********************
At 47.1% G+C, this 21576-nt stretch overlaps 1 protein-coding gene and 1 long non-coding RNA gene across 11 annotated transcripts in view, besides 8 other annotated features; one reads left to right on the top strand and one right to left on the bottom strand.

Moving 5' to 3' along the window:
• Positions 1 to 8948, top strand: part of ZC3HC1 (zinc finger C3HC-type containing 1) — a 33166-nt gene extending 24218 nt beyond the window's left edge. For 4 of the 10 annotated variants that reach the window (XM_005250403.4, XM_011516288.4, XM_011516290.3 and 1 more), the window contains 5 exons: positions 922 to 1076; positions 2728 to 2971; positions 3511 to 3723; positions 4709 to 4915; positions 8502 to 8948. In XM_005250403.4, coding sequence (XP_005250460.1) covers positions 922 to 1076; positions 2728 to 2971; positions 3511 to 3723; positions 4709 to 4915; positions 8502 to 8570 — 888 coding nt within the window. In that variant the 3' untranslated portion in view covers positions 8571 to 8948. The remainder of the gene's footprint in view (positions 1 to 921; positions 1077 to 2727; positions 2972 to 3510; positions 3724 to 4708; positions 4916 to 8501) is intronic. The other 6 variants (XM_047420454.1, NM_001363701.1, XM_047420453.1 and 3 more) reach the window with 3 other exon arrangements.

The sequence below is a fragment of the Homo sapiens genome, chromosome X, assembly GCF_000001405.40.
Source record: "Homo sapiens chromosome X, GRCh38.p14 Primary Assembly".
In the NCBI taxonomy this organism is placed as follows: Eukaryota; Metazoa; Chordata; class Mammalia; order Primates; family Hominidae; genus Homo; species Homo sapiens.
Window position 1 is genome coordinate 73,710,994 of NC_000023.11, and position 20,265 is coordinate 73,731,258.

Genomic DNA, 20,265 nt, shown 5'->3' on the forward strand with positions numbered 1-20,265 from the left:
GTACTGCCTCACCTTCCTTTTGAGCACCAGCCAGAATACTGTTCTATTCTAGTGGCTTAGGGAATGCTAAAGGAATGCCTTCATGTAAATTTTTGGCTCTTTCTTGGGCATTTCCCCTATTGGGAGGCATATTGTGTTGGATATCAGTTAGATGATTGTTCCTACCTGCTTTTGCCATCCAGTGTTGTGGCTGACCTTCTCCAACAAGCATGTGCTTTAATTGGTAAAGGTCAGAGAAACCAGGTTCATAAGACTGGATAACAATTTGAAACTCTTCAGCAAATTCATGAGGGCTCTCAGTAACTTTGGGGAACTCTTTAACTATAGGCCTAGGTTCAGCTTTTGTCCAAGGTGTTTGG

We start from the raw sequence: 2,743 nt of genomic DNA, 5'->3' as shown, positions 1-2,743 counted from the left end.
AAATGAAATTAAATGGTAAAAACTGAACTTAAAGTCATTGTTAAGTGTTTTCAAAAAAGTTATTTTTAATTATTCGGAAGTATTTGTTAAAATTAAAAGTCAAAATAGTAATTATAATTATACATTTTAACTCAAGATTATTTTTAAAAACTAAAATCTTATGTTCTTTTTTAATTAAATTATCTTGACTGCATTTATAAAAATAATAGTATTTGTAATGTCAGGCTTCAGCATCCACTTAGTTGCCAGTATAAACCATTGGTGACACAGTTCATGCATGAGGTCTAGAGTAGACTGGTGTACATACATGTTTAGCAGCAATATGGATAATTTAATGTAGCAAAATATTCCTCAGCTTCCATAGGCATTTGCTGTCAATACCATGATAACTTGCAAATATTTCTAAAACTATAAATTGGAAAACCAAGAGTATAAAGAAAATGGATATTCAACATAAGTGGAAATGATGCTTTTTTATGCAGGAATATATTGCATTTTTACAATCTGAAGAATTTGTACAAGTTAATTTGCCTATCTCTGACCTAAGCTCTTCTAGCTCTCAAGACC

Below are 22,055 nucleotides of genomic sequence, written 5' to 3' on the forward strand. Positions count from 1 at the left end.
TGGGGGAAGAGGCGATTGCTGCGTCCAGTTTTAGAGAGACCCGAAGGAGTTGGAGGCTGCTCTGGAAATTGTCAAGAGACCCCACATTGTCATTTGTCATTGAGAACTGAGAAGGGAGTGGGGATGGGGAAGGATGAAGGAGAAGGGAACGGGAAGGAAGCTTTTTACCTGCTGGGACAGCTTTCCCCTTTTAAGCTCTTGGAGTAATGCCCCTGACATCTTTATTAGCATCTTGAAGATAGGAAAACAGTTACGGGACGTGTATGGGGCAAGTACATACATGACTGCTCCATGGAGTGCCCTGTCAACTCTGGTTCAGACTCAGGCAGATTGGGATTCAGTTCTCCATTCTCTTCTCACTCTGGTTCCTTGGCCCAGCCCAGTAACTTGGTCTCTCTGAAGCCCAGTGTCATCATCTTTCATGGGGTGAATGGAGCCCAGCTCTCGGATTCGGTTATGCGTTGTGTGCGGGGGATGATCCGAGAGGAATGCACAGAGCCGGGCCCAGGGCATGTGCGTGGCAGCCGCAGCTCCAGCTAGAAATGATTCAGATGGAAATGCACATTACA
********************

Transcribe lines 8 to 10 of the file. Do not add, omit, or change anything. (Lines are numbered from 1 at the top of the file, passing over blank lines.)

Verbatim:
Genomic DNA, 20,265 nt, shown 5'->3' on the forward strand with positions numbered 1-20,265 from the left:
GTACTGCCTCACCTTCCTTTTGAGCACCAGCCAGAATACTGTTCTATTCTAGTGGCTTAGGGAATGCTAAAGGAATGCCTTCATGTAAATTTTTGGCTCTTTCTTGGGCATTTCCCCTATTGGGAGGCATATTGTGTTGGATATCAGTTAGATGATTGTTCCTACCTGCTTTTGCCATCCAGTGTTGTGGCTGACCTTCTCCAACAAGCATGTGCTTTAATTGGTAAAGGTCAGAGAAACCAGGTTCATAAGACTGGATAACAATTTGAAACTCTTCAGCAAATTCATGAGGGCTCTCAGTAACTTTGGGGAACTCTTTAACTATAGGCCTAGGTTCAGCTTTTGTCCAAGGTGTTTGG

We start from the raw sequence: 2,743 nt of genomic DNA, 5'->3' as shown, positions 1-2,743 counted from the left end.